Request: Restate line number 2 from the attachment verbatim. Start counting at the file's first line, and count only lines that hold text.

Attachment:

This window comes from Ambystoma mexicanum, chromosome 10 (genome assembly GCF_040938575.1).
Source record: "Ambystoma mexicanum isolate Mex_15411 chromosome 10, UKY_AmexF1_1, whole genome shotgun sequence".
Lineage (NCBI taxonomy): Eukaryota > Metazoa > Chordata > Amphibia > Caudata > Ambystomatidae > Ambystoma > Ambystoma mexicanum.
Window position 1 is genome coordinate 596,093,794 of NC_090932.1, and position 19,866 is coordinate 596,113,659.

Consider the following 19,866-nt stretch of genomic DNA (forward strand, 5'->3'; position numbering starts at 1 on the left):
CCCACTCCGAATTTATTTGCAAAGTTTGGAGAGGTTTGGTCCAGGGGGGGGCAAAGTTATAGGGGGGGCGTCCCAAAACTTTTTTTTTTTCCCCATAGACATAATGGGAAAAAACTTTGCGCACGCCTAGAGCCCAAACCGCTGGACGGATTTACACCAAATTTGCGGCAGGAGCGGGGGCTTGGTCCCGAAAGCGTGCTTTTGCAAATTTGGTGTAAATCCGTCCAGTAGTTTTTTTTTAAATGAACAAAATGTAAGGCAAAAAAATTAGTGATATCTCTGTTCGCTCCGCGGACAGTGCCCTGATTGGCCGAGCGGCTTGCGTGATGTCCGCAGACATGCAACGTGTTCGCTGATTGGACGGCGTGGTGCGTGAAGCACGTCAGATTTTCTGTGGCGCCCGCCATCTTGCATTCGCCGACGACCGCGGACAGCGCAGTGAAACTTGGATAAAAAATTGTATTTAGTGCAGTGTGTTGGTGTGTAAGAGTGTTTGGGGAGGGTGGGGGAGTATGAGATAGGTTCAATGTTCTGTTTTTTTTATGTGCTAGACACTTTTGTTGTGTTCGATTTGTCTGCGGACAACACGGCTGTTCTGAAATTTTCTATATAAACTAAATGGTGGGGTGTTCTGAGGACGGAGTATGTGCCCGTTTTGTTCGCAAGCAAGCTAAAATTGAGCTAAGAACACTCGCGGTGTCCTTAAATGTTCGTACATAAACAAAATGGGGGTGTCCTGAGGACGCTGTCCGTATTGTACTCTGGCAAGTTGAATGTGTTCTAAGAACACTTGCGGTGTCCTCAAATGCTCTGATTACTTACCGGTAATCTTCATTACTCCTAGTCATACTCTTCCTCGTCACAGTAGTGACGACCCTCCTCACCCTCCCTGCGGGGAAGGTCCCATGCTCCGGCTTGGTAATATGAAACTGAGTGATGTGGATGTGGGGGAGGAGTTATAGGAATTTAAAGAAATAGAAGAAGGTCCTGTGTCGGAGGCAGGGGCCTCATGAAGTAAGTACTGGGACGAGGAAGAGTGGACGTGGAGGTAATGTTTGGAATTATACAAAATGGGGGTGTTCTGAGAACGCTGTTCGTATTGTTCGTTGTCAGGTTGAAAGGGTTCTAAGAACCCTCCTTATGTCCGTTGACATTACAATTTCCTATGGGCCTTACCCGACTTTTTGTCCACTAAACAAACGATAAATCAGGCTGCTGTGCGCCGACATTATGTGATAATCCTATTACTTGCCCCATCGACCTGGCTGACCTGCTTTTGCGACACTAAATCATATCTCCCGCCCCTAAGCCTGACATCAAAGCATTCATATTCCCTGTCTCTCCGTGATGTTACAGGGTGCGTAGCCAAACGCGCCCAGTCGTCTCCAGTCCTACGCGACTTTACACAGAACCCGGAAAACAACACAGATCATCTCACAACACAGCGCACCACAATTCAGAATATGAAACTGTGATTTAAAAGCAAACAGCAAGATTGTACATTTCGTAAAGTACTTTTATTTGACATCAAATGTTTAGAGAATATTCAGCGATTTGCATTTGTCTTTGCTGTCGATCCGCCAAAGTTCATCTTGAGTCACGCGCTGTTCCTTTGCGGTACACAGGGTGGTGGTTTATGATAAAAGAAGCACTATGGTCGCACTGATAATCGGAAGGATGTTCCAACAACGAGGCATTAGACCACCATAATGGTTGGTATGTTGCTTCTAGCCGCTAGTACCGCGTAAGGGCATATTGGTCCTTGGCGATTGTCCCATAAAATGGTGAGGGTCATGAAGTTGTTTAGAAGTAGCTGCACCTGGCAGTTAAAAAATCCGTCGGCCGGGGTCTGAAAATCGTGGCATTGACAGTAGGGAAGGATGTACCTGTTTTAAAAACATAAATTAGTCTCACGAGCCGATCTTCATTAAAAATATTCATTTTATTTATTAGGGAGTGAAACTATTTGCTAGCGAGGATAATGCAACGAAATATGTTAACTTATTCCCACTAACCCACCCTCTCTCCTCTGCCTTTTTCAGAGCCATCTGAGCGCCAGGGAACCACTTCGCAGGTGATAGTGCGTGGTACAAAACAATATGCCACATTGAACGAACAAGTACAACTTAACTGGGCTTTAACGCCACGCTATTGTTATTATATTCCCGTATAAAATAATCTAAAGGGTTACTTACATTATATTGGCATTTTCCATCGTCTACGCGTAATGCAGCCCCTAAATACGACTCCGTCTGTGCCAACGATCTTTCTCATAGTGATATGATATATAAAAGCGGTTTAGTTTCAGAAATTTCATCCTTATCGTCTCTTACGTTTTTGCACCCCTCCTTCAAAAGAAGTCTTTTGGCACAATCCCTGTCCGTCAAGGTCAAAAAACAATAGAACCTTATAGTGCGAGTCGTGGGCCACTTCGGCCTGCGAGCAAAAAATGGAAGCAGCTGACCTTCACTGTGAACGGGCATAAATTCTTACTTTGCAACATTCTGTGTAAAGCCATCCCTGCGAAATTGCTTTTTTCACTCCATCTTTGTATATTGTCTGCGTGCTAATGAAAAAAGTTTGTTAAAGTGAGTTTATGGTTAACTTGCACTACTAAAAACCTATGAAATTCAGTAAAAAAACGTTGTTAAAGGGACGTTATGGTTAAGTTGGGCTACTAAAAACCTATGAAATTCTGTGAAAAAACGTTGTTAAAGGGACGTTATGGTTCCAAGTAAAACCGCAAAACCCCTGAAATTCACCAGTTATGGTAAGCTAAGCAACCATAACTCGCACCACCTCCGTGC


Source record: "Ambystoma mexicanum isolate Mex_15411 chromosome 10, UKY_AmexF1_1, whole genome shotgun sequence".